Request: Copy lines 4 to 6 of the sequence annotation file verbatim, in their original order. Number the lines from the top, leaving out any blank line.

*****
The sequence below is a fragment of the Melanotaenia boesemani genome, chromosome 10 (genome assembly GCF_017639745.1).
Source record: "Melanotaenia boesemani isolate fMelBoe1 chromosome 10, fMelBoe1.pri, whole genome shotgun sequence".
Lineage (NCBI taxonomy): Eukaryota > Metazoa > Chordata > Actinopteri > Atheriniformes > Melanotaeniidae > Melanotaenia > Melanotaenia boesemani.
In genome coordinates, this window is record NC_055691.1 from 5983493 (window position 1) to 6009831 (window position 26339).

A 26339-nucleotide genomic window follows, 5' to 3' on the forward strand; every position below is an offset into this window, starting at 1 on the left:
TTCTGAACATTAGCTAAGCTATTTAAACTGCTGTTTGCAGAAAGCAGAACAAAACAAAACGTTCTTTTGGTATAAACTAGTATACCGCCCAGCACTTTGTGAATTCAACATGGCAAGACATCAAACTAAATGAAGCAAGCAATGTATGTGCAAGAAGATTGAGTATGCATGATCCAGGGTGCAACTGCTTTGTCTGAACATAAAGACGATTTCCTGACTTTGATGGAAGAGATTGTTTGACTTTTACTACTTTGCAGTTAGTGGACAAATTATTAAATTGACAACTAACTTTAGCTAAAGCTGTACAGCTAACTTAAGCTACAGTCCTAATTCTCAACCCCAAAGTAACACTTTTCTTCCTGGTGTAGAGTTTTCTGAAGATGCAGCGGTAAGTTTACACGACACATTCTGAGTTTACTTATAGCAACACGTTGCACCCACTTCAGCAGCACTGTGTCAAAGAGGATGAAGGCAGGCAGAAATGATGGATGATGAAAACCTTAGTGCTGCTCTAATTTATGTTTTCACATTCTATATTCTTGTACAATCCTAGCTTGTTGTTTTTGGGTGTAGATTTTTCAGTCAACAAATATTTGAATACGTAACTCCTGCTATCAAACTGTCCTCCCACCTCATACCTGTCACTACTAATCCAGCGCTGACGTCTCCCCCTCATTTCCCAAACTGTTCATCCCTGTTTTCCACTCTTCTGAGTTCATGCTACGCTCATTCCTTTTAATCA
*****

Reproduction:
In genome coordinates, this window is record NC_055691.1 from 5983493 (window position 1) to 6009831 (window position 26339).

A 26339-nucleotide genomic window follows, 5' to 3' on the forward strand; every position below is an offset into this window, starting at 1 on the left:
TTCTGAACATTAGCTAAGCTATTTAAACTGCTGTTTGCAGAAAGCAGAACAAAACAAAACGTTCTTTTGGTATAAACTAGTATACCGCCCAGCACTTTGTGAATTCAACATGGCAAGACATCAAACTAAATGAAGCAAGCAATGTATGTGCAAGAAGATTGAGTATGCATGATCCAGGGTGCAACTGCTTTGTCTGAACATAAAGACGATTTCCTGACTTTGATGGAAGAGATTGTTTGACTTTTACTACTTTGCAGTTAGTGGACAAATTATTAAATTGACAACTAACTTTAGCTAAAGCTGTACAGCTAACTTAAGCTACAGTCCTAATTCTCAACCCCAAAGTAACACTTTTCTTCCTGGTGTAGAGTTTTCTGAAGATGCAGCGGTAAGTTTACACGACACATTCTGAGTTTACTTATAGCAACACGTTGCACCCACTTCAGCAGCACTGTGTCAAAGAGGATGAAGGCAGGCAGAAATGATGGATGATGAAAACCTTAGTGCTGCTCTAATTTATGTTTTCACATTCTATATTCTTGTACAATCCTAGCTTGTTGTTTTTGGGTGTAGATTTTTCAGTCAACAAATATTTGAATACGTAACTCCTGCTATCAAACTGTCCTCCCACCTCATACCTGTCACTACTAATCCAGCGCTGACGTCTCCCCCTCATTTCCCAAACTGTTCATCCCTGTTTTCCACTCTTCTGAGTTCATGCTACGCTCATTCCTTTTAATCA